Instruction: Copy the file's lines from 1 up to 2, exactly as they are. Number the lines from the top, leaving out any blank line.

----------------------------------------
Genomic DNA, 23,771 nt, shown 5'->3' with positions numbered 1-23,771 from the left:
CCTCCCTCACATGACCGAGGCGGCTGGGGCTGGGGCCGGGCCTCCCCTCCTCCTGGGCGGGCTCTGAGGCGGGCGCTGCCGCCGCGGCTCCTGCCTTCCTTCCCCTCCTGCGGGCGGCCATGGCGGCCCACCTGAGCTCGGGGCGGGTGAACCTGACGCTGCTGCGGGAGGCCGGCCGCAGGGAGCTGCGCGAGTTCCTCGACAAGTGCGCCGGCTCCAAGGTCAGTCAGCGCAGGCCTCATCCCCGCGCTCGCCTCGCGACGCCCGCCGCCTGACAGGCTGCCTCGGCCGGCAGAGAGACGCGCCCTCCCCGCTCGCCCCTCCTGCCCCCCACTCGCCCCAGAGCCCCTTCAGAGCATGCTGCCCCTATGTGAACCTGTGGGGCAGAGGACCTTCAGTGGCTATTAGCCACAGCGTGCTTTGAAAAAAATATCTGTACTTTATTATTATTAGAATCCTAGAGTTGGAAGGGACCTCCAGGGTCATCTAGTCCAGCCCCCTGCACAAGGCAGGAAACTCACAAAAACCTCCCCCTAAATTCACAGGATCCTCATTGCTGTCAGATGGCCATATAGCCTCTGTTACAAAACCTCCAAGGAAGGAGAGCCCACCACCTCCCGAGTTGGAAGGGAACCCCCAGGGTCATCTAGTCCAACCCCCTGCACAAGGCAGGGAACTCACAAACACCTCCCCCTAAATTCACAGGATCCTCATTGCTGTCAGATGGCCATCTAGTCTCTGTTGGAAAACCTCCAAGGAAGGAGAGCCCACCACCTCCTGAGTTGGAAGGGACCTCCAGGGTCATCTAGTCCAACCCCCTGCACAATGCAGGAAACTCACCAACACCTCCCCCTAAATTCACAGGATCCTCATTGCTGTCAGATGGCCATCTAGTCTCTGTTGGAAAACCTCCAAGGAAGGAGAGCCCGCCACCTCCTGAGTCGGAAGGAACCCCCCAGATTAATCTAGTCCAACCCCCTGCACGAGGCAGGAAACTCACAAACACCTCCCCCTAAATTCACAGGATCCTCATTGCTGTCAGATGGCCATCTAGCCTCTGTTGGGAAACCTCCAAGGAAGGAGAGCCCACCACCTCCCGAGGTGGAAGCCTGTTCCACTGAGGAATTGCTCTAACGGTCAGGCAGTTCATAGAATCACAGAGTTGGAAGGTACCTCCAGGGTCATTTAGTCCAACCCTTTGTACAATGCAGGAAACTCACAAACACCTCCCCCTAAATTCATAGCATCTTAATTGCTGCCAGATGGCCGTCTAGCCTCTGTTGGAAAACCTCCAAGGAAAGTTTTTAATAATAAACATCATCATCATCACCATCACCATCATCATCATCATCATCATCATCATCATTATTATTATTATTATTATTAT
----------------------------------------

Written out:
Genomic DNA, 23,771 nt, shown 5'->3' with positions numbered 1-23,771 from the left:
CCTCCCTCACATGACCGAGGCGGCTGGGGCTGGGGCCGGGCCTCCCCTCCTCCTGGGCGGGCTCTGAGGCGGGCGCTGCCGCCGCGGCTCCTGCCTTCCTTCCCCTCCTGCGGGCGGCCATGGCGGCCCACCTGAGCTCGGGGCGGGTGAACCTGACGCTGCTGCGGGAGGCCGGCCGCAGGGAGCTGCGCGAGTTCCTCGACAAGTGCGCCGGCTCCAAGGTCAGTCAGCGCAGGCCTCATCCCCGCGCTCGCCTCGCGACGCCCGCCGCCTGACAGGCTGCCTCGGCCGGCAGAGAGACGCGCCCTCCCCGCTCGCCCCTCCTGCCCCCCACTCGCCCCAGAGCCCCTTCAGAGCATGCTGCCCCTATGTGAACCTGTGGGGCAGAGGACCTTCAGTGGCTATTAGCCACAGCGTGCTTTGAAAAAAATATCTGTACTTTATTATTATTAGAATCCTAGAGTTGGAAGGGACCTCCAGGGTCATCTAGTCCAGCCCCCTGCACAAGGCAGGAAACTCACAAAAACCTCCCCCTAAATTCACAGGATCCTCATTGCTGTCAGATGGCCATATAGCCTCTGTTACAAAACCTCCAAGGAAGGAGAGCCCACCACCTCCCGAGTTGGAAGGGAACCCCCAGGGTCATCTAGTCCAACCCCCTGCACAAGGCAGGGAACTCACAAACACCTCCCCCTAAATTCACAGGATCCTCATTGCTGTCAGATGGCCATCTAGTCTCTGTTGGAAAACCTCCAAGGAAGGAGAGCCCACCACCTCCTGAGTTGGAAGGGACCTCCAGGGTCATCTAGTCCAACCCCCTGCACAATGCAGGAAACTCACCAACACCTCCCCCTAAATTCACAGGATCCTCATTGCTGTCAGATGGCCATCTAGTCTCTGTTGGAAAACCTCCAAGGAAGGAGAGCCCGCCACCTCCTGAGTCGGAAGGAACCCCCCAGATTAATCTAGTCCAACCCCCTGCACGAGGCAGGAAACTCACAAACACCTCCCCCTAAATTCACAGGATCCTCATTGCTGTCAGATGGCCATCTAGCCTCTGTTGGGAAACCTCCAAGGAAGGAGAGCCCACCACCTCCCGAGGTGGAAGCCTGTTCCACTGAGGAATTGCTCTAACGGTCAGGCAGTTCATAGAATCACAGAGTTGGAAGGTACCTCCAGGGTCATTTAGTCCAACCCTTTGTACAATGCAGGAAACTCACAAACACCTCCCCCTAAATTCATAGCATCTTAATTGCTGCCAGATGGCCGTCTAGCCTCTGTTGGAAAACCTCCAAGGAAAGTTTTTAATAATAAACATCATCATCATCACCATCACCATCATCATCATCATCATCATCATCATCATTATTATTATTATTATTATTAT